THE TAC is spending more than $20 million installing barriers along the Bass and South Gippsland Highways.
It’ll cost $12.8 million to install flexible safety barriers and ‘wide centre line treatments’, effectively a dedicated space between two sets of traffic.
Around 30 of 50km of the safety barriers have already been installed along the Bass Highway, between Lang Lang and Anderson.
The improvements are costing $7.45 million and are expected to be completed in early to mid-2018.
But earlier this year, the barriers already proved their worth, saving a truck from weaving onto the wrong side of the road and into oncoming traffic.
Truck driver Brian Somers was driving on the Bass Highway at Grantville when the front right steer tyre blew, at 100km/h.
“It pulled me straight to the right,” he said.
“All I could do was try to not lock the brakes, hold the wheel and hope that it wouldn’t go off the road. I felt like I was just a passenger.”
The wire rope safety barrier in the centre of the road stopped his 15-tonne truck from veering onto the wrong side of the road.
The truck slid along the road for 100 metres and when it stopped, Brian couldn’t believe his luck.
The barrier had worked. The steel rope got caught on the bumper and although his truck had a “fair bit of damage”, the barriers stopped the accident from ending disastrously.
“And if I hadn’t hit someone head-on, it could have gone through a fence and into houses on the other side of the road.”
‘We can’t control everything’: TAC
Transport Accident Commission (TAC) lead road safety director Samantha Cockfield says a high portion of deaths and serious injuries happen on high-speed country roads.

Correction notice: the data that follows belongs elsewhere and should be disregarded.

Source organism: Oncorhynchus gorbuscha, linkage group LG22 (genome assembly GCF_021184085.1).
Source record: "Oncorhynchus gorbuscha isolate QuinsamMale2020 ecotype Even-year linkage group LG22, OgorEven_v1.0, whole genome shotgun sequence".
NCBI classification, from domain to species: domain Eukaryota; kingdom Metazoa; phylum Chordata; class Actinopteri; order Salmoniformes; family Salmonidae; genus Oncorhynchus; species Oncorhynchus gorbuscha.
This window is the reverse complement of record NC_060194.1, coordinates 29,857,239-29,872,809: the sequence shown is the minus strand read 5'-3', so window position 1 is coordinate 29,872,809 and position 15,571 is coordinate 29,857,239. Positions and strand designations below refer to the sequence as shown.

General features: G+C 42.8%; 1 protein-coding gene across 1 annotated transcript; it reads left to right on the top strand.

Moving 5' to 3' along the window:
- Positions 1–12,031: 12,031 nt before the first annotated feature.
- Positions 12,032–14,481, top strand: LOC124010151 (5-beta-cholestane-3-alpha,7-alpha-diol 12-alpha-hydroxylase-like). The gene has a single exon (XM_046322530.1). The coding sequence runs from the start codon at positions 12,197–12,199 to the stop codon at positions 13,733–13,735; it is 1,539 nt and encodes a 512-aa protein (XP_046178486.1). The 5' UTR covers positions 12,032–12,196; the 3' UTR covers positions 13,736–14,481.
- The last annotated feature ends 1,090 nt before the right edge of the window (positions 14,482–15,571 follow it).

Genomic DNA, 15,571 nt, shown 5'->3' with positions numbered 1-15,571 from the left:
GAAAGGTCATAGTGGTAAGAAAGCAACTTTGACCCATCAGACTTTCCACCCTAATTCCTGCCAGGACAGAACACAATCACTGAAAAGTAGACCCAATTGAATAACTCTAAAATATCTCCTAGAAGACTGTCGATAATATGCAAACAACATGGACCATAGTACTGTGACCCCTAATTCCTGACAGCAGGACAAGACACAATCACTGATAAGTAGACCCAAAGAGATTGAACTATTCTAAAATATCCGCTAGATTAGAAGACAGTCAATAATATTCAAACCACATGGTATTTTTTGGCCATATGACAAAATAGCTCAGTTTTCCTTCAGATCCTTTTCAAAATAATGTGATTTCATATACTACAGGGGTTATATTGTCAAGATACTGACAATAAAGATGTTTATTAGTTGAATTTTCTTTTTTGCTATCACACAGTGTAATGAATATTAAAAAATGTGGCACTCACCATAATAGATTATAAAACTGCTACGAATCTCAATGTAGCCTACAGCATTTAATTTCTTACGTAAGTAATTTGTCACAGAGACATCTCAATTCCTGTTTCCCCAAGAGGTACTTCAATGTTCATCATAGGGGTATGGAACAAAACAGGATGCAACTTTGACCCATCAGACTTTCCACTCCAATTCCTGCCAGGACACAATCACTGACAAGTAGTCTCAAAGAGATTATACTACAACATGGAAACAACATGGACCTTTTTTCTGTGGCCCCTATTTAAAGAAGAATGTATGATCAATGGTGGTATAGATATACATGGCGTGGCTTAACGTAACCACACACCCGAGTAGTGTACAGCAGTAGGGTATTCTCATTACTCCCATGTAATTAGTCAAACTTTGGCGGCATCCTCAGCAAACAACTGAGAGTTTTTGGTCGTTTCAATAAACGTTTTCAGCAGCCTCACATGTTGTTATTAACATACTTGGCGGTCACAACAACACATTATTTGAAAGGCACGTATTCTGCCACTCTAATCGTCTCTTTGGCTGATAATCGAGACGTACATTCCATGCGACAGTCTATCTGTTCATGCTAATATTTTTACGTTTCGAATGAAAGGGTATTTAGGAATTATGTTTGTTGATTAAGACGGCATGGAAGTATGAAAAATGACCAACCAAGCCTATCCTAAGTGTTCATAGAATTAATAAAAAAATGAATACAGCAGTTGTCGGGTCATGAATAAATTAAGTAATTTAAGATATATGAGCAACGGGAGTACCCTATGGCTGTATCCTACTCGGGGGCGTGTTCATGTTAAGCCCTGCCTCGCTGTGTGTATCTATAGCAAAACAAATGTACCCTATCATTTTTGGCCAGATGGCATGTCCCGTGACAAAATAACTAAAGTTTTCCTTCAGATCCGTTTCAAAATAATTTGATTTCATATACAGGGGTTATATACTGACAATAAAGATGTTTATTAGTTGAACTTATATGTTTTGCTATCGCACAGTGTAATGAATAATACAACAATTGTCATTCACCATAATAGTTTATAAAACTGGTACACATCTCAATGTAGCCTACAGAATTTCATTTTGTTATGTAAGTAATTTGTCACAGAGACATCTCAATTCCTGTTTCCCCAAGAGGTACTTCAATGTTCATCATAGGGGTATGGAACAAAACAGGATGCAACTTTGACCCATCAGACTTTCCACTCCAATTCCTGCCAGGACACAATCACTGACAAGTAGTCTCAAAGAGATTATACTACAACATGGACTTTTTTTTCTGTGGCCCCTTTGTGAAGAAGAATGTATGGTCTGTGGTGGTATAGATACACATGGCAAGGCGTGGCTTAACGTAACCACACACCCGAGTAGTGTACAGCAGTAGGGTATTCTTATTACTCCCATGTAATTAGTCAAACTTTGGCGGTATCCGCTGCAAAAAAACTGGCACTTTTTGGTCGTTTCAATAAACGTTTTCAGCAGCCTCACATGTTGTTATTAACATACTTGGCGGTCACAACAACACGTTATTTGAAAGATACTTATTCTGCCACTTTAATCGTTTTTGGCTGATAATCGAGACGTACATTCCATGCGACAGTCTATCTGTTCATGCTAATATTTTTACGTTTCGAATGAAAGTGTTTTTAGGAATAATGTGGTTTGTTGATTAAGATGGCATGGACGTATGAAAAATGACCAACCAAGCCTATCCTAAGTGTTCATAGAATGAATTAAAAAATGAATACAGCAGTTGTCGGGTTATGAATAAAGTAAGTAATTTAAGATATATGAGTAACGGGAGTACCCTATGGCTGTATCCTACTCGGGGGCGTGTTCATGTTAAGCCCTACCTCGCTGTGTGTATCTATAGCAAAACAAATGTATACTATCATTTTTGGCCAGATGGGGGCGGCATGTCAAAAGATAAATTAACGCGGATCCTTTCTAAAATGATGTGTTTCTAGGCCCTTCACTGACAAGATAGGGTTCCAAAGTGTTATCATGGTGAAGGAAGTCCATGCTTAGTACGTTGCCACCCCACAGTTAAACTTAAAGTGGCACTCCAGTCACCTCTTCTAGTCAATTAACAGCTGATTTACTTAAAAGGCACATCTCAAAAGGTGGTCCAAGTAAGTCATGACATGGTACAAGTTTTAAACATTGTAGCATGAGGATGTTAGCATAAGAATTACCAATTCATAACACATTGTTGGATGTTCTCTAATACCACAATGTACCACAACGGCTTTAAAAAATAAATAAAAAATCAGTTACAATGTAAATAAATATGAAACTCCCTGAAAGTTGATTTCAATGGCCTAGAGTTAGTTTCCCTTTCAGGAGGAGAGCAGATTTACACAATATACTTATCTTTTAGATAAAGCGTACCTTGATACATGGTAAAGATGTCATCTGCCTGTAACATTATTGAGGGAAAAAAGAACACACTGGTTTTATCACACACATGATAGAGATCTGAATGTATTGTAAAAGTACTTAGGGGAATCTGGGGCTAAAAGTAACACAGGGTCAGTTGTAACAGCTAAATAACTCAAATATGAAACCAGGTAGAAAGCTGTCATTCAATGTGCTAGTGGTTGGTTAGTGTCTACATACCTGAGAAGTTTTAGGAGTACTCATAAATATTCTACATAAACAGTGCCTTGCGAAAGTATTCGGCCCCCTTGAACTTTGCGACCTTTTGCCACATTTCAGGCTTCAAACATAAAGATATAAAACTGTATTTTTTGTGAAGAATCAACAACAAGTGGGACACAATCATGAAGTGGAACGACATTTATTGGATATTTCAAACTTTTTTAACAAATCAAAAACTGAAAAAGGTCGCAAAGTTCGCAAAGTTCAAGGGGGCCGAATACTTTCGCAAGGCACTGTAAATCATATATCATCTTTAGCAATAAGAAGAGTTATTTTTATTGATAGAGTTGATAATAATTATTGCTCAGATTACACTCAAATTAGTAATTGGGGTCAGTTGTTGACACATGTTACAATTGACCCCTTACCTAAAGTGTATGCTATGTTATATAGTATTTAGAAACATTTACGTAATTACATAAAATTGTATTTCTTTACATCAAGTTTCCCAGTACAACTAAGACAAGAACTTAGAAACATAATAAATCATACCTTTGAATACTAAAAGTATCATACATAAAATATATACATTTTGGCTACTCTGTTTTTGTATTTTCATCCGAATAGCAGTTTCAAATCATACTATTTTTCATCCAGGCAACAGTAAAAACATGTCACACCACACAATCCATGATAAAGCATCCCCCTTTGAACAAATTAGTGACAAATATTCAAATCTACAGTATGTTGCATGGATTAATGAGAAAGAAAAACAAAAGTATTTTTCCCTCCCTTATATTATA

She said Brian’s story shows “how we can reach our goal of zero deaths and serious injuries on Victorian roads”.
“We are spending more than a billion dollars creating a safe Victorian road system and that includes a huge investment in installing wire rope barriers across the state, including the South Gippsland Highway and Bass Highway.
“Wire rope barriers are already saving lives and preventing serious injuries by stopping cars from running off roads and into the path of oncoming traffic, trees or other roadside hazards.”
She admitted the TAC can’t control everything that happens on Victorian roads and said all drivers are susceptible to making mistakes.
“We’re installing these wire rope barriers to ensure that death and serious injuries are not a consequence of those mistakes and to keep Victorians safe when the unexpected happens,” she said.
Bryan Sherritt, director of VicRoads’ safe system road infrastructure program said Brian is one of the hundreds of people saved by the wire barriers. He said the way the barriers work is “remarkable”.
“We know that flexible roadside barriers and centre line barriers on high risk, high volume 100km/h roads can reduce run-off road and head-on crashes by up to 85 per cent,” he said.
“On impact, the ropes deflect and absorb the energy of a crash and the posts collapse, slowing down and redirecting the vehicle away from the hazard with very little rebound.”
VicRoads has been collating data from an online interactive map, where people can comment on specific roads or areas, and community information sessions.
Online comments include a request for a truck parking bay along the South Gippsland Highway between Bena and Korumburra for city-bound traffic, drivers pointing out the “poor state” of Korumburra-Wonthaggi Road and cycling issues in and around Leongatha.
VicRoads will be hosting two community information sessions on the South Gippsland Highway works on Tuesday, September 5 from 5pm to 7.30pm at the South Gippsland Shire Council Hub, and another one on Thursday, September 21 between 10am and 2pm at the Meeniyan Mid-week Market on Whitelaw Street, Meeniyan.